The Torching of Tiny Mercury's Crust
Four Mysteries About The Past of "Hell's Kitchen"
We have discussed the arrival of several bunches or groups of bodies into the "inner solar system." One group was the Neptune-Uranus package including their satellites and dark rings systems. A second group was the Jupiter-Saturn package with their satellites and ring systems also. The third package included the Earth-Venus group with their ancient group of satellites, the Moon, Mars and Mercury.
Evidently, Little Brother penetrated into the inner solar system at least as far as Venus (67,000,000 miles). But how much closer to the Sun did it go. We now broach a spread of five questions, mysteries it would seem, about the history of "Hell's Kitchen," the innermost part of the solar system.
Why are there no volcanic cones for lava extrusion? And a related question, why do the walls of Mercury's giant craters display a partially melted down condition?
The Sun warms the equatorial surface of Mercury to 700° or 800° F., but that temperature is insufficient, far insufficient to melt crustal materials. Temperatures of 2,900° F. and 3,000° F. are required to melt silica, alumina and ores of iron.
Mercury is at a distance of 28,600,000 miles from the Sun at its perihelion. Did Little Brother penetrate into the inner solar system as deeply as Mercury's orbit? If so, how close evidently did this "Delivery System," this "United Parcel Service of the Cosmos" come to the Sun?
MYSTERY # 2. Has the Sun's diameter always been the same diameter (865,317 miles) as it is in this present decade, the 1990's as we have been taught to suppose? Do 150 years of astronomical observations confirm the constancy of the Sun's diameter?
Or is its diameter shrinking? If it is shrinking, WHY?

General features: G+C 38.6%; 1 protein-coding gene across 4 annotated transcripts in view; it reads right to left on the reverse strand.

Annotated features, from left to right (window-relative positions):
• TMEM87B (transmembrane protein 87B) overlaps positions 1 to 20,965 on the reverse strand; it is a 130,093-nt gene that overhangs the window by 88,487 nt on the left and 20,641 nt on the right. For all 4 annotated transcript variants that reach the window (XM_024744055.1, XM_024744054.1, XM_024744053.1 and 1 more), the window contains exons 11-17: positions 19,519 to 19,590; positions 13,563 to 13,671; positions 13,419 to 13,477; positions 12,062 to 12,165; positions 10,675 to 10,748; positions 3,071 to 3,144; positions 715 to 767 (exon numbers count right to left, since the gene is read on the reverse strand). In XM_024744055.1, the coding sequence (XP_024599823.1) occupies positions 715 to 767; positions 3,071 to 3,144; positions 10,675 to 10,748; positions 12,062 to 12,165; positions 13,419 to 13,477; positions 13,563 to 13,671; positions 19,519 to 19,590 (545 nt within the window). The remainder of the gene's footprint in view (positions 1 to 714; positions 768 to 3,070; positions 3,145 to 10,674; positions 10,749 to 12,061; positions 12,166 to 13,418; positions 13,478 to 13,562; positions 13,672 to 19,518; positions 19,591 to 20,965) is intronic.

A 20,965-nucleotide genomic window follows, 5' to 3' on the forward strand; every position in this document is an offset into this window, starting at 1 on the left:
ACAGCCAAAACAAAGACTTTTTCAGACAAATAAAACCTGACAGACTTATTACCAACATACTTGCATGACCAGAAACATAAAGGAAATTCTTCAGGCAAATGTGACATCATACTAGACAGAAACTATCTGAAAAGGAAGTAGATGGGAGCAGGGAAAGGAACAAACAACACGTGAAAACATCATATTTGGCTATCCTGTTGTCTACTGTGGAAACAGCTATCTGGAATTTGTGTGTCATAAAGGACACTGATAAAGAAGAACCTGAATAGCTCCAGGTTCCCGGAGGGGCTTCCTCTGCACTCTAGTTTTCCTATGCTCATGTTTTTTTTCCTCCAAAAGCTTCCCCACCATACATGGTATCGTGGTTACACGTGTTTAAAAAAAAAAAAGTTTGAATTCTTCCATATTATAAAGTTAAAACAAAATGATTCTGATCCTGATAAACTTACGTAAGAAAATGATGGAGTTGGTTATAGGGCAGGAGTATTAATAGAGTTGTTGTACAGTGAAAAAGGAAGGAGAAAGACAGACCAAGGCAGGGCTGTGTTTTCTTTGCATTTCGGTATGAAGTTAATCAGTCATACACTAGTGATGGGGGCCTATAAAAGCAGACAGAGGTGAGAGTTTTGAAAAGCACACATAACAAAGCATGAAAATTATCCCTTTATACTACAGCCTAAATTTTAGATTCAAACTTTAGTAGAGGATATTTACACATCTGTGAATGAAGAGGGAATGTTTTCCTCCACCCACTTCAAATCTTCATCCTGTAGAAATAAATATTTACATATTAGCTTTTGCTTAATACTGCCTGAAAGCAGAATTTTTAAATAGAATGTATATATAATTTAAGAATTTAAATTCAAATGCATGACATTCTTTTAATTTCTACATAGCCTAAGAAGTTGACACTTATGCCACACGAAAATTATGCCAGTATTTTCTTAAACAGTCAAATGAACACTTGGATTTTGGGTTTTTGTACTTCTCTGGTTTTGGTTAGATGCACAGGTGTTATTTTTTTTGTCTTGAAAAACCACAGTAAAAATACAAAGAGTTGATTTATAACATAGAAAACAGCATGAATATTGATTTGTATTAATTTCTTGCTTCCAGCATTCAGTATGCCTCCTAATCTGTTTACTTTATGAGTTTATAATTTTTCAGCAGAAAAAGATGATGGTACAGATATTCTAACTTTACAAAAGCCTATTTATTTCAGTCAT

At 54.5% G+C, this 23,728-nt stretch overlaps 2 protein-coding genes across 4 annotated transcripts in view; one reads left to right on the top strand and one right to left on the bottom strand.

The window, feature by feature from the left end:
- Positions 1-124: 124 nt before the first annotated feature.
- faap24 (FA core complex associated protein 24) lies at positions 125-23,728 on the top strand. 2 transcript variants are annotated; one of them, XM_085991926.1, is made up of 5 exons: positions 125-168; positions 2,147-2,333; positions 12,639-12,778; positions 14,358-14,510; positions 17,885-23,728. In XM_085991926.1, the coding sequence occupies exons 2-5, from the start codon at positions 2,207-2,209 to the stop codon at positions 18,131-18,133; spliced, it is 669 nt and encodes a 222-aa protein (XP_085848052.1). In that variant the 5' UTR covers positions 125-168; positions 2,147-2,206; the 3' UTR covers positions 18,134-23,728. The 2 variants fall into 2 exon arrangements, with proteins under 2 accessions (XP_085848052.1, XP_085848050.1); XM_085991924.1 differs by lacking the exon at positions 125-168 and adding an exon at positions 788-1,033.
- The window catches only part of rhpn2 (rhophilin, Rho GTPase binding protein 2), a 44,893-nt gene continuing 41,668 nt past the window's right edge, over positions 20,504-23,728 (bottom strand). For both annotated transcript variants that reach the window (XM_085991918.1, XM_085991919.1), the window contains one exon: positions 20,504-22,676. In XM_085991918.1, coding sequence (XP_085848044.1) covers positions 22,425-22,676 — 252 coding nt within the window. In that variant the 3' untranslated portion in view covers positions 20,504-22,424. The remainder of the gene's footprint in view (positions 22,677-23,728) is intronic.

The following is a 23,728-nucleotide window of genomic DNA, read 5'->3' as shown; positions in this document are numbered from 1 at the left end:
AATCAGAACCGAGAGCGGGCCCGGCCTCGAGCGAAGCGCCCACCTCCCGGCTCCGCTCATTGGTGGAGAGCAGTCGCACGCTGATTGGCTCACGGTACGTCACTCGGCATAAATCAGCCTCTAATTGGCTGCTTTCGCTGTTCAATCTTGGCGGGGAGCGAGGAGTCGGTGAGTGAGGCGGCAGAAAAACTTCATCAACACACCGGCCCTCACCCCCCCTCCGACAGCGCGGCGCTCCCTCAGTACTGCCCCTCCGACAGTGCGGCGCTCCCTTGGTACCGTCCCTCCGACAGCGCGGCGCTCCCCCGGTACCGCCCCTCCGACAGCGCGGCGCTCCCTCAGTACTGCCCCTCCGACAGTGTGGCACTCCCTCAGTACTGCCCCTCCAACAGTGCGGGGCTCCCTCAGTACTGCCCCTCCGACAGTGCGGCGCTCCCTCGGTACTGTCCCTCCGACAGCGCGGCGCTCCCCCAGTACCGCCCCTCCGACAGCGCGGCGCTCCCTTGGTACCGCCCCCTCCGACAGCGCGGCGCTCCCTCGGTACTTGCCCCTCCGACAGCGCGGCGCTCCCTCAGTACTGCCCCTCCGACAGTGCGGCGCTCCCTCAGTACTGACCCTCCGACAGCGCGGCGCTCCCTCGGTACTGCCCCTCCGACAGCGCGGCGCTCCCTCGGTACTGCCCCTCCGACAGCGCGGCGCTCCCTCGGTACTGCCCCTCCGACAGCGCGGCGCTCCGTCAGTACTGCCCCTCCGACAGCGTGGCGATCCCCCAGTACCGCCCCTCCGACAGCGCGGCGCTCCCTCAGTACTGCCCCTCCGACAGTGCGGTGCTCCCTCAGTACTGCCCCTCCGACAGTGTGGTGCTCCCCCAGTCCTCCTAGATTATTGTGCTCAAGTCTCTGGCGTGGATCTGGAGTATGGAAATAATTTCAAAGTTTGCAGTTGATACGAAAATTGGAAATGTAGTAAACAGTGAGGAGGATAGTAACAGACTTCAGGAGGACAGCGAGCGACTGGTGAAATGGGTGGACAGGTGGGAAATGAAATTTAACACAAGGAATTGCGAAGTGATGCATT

l50 years of observations and measurements at the Greenwich Observatory, London, indicate that the Sun's diameter has been shrinking steadily at a rate of 8.3 miles per year. Why is it shrinking? For how long has its diameter been shrinking?
The Sun rotates at a rate of 26.8 days at its equator. Did the Sun acquire its spin in the same way that the Jupiter-Saturn pair did, and like the Uranus-Neptune pair, and the Earth-Mars pair? Or, as is maintained in gradualist dogma (and in ex nihilo dogma,) is the Sun's rotation a just a "primordial given"?
MYSTERY # 3. The Sun's photosphere indeed rotates at a rate of once in 26.8 days at its equator. But it is variable. Its rotation rate at the 30th latitude is 28.2 days. Its rotation rate at the 60th latitude is 30.8 days. And at the 75th latitude its rate is 31.8 days. What could cause such a variable rate of rotation as this except a massive, external torque?
MYSTERY # 4. Did the Sun acquire its spin by magic, or by chance or coincidence, or was it by process? If it was by process, how big was the torque? On what plane? How recent was that torque? Was there just one or was there a series of similar torqueís?
It is into this milieu of messy questions that the torching of tiny Mercury's crust is to be observed and analyzed.
As a planet, Mercury was observed in very ancient times, even in pre-flood sources. Nebuchadnezzar was named after the swift Mercury, ("Nebo" in Chaldean), some 2600 years ago. In 1881, using new refracting telescopes, Schiaparelli observed Mercury and sketched its surface. He portrayed it with streaks, but his map was of dubious accuracy. A more accepted portrait of the surface of Mercury was compiled by Antoniadi, a Greek astronomer, in the 1920's.
In February and March of l974, Mariner 10 made three flybys of Mercury and transmitted photographs of its sunward surface to the Earth. There has been over a dozen planetary missions to Venus. There has been much more interest in Venus for planning space missions than Mercury for several reasons.
Recent astronomical evidence indicates that Mercury is rock solid, and has no fluid magma interior. If this is correct, its subcrustal region is still cold, which suggests a recent delivery, or a recent capture.
Were Mercury to have come in from the region in space over 1,000 a.u. distant, there its surface temperature would have been close to absolute zero, which is - 459° F. A low interior temperature should be an indication of temperatures at its region of origin, and perhaps recent arrival as astronomers measure time.